6. What has been driving the Indian equity markets to new highs in 2018?
India’s equity market has rebounded smartly from the 10% correction witnessed in the early stages of the year. The components of the recovery are different from those that pushed Indian markets to new heights between early 2016 and the start of 2018. Mid and small cap stocks were largely responsible for the moves during that period, however the recent moves have been driven by a very narrow band of large caps that form a sizeable part of the Index. In the past few weeks however we are beginning to see the broadening of that recovery into a more diversified range of sectors as well as market caps, which is encouraging. India has been a notable outperformer amongst other EMs year to date, largely attributable to the external factors such as trade wars impacting India to a lesser extent than it peers. Domestic buyers remain optimistic on their home market, and recent reallocation of capital from Foreign Institutional Investors (FII) to India has further buoyed share prices.
7. How are you currently positioned in light of recent events?
Ashburton does not rely on any economic data or apply forecasting to allocate capital and manage risk in China. Instead, we fall back on the high level of rigour and discipline that underpins our quantitative and systematic process, enabling the fund managers to strictly adhere to the decision making process during the inevitable periods of dislocation and stress.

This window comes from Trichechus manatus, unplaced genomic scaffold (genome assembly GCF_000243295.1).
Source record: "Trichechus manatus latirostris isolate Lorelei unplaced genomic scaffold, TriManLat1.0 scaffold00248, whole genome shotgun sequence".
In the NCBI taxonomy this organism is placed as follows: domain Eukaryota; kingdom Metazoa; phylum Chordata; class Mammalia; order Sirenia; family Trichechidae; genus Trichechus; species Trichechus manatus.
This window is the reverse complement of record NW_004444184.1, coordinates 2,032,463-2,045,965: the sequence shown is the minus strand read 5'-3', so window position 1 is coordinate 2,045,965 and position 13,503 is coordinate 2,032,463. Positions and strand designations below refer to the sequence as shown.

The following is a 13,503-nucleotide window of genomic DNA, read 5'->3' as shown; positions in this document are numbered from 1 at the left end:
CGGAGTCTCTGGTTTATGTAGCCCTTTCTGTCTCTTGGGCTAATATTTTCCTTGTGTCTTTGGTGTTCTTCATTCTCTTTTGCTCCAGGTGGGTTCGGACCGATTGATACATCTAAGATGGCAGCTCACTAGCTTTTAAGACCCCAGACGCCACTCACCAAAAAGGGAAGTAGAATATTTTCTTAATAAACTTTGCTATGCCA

Our market timing model for China turned ‘bearish’ in July 20. Since then, we have been at maximum levels of cash (70%) for investors in our China Equity Absolute bespoke offering, and have a healthy degree of protection in place via China index put options for our Chindia Equity Fund. Moving to the equity portfolio composition, there is a strong bias to domestically focused China companies. Real estate, energy and utilities are major overweight positions, almost entirely funded by a significant underweight to the technology and e-commerce sector, although it should be noted that the sector allocation is a function of bottom-up stock selection, not a discretionary view. We have not owned Tencent, Alibaba or Baidu for over 12 months on this basis.
India’s strong outperformance over EM peers, coupled with softness in the currency has given cause for caution in the short-term. In addition, the trade deficit for July 2018 hit a five year high, due to higher oil prices and a decline in exports, especially of readymade garments and jewelry. Given these factors we have marginally reduced our India weight within the Chindia Equity Fund and will use any notable corrective moves to allocate capital into our high conviction stocks. Furthermore, we are looking at introducing one or two new companies into the portfolio in due course, however at this point are content to bide our time to execute at favourable valuation points.
In the medium to long term we remain confident that India will fulfill its potential and unlock the value in the economy. The recent earnings season which is nearing completion has demonstrated signs of encouragement across multiple sectors and industries and we seek to participate at the right valuation in sectors aligned with the growth trajectory of the country.